The Story of Moyo the Elephant: Orphaned elephant in Zimbabwe becomes wildlife protection ambassador
Updated 13:26, 03-Oct-2018
Fighting elephant poaching continues to be an uphill battle. In west Africa, the elephant population has been virtually wiped out. So now poachers are turning to eastern African countries, leaving behind vulnerable elephant orphans. But there is one NGO in Zimbabwe that's dedicated themselves to saving these helpless creatures.
This is the story of Moyo, a rescued elephant in Zimbabwe.
ROXY DANCKWERTS, FOUNDER THE ZIMBABWE ELEPHANT NURSERY "So Moyo is a very iconic little elephant. She is probably one of the smallest elephant cubs ever to be rescued. She came to us when she was about three to four days old. We weighed 56 kilos, and normally an African elephant cub weighs about 90 kilos. So she was very very small. I slept with her, I was with her 24 hours a day, and I think that's part of the reason why she managed to pull through."
The Zimbabwe Elephant Nursery, set up by a local NGO called Wild Is Life, is located in the country's capital of Harare.
YANG CHENGXI HARARE "Every year, hundreds of young elephants are orphaned across the African continent. These elephants rarely have a chance of survival in the wild and are more often than not, left for dead."
ROXY DANCKWERTS, FOUNDER THE ZIMBABWE ELEPHANT NURSERY "We rescue babies, and we grow them, rehabilitate them and re-wild them. We are trying to create a culture where people care."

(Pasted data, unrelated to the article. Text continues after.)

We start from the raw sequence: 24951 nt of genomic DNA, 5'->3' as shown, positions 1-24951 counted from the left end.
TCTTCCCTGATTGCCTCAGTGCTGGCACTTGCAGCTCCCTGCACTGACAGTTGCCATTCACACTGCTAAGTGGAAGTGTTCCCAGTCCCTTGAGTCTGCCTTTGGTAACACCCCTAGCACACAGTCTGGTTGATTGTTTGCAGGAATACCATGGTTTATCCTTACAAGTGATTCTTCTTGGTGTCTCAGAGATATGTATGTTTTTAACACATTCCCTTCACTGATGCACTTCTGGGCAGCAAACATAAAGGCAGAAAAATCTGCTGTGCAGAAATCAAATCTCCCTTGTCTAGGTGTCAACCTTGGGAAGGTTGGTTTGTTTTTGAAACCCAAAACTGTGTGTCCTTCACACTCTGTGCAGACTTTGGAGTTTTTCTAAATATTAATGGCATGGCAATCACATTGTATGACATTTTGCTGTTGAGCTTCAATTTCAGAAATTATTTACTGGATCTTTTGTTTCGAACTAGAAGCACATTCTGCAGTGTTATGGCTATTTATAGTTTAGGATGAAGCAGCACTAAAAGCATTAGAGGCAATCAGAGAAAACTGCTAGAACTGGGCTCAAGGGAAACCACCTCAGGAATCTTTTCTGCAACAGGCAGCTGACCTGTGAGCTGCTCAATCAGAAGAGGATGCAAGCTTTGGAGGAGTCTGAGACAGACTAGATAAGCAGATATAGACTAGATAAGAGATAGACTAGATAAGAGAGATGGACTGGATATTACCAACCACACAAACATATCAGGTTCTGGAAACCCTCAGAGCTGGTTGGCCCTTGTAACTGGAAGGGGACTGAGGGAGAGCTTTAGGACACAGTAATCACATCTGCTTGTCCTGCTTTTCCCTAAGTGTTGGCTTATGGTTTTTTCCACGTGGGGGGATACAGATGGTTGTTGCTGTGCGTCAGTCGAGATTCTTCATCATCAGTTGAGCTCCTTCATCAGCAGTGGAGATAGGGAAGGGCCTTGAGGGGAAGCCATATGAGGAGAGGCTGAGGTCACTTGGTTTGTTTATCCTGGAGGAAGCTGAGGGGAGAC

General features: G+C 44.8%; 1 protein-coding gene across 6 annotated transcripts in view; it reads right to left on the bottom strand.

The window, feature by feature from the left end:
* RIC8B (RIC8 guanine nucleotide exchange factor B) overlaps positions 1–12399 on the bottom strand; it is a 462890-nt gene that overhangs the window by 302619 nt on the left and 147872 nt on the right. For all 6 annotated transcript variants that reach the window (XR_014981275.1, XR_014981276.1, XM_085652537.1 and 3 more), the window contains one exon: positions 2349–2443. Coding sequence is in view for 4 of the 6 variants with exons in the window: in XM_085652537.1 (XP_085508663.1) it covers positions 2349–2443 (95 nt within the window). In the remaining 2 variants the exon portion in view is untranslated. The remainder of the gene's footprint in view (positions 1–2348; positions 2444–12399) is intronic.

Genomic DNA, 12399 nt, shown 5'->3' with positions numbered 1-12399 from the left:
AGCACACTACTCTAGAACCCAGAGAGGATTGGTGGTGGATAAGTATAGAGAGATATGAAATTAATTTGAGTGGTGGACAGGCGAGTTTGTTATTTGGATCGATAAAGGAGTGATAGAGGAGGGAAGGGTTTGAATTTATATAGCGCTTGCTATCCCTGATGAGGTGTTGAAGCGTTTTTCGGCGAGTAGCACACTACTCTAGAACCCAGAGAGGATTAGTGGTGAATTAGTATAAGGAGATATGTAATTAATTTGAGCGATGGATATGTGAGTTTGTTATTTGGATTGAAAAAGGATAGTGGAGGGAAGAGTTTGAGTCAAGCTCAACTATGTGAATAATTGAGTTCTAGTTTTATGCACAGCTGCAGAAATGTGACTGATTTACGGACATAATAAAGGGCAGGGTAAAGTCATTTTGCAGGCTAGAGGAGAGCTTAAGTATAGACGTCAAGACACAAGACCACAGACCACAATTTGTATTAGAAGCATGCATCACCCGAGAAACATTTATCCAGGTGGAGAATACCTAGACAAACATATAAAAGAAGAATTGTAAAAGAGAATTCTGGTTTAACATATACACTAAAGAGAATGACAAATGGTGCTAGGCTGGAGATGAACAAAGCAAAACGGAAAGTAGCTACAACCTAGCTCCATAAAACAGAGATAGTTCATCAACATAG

Today, Moyo is healthy, playful, and has become some kind of ambassador to the nursery.
ROXY DANCKWERTS, FOUNDER THE ZIMBABWE ELEPHANT NURSERY "She's a real little princess. But she's the most wonderful animal. She is gentle, calm, very very nurturing to the other elephants that come into the nursery. She is also very good with people."
She and the other orphaned elephants here have formed an unlikely family.
FORBES DANCKWERTS THE ZIMBABWE ELEPHANT NURSERY "You'll see that all of them are trying to find their place. Moyo is about four and a half years old now. She's having to take on a lot of responsibility for such a young animal, almost becoming a matriarch at the very young age. When you see the elephants walking, Moyo is at the front, Kora's at the back, and the two young ones are at the middle. I think that's what makes this herd very special. We as humans are also beginning to learn so much about how important family dynamics are."
But unfortunately, they're not much more than objects of money in the eyes of ivory dealers. Zimbabwe has a serious poaching problem, some regions are losing as much as 75% of the elephant population over the past 10 years. Danckwerts believes China's decision to ban ivory sales by 2018 could become a major turning point.
ROXY DANCKWERTS, FOUNDER THE ZIMBABWE ELEPHANT NURSERY "So this is the story of Wild Is Life. These pictures show when the Chinese president, President Xi and his wife Madam Peng came to visit Wild Is Life. The president just loved animals, and he just had this wonderful smile on his face. He was really excited to meet Moyo. He was really concerned about the ivory problem. Banning the domestic ivory trade in China was a huge huge step for the world that China is making this move."
The nursery is developing a protected area where their big elephants can be trained to reintegrate back into the wild. That's where Moyo will hopefully end up one day. To all the people at the nursery, it will be an emotional and difficult send-off.
ROXY DANCKWERTS, FOUNDER THE ZIMBABWE ELEPHANT NURSERY "But we will cross that bridge when we come to it."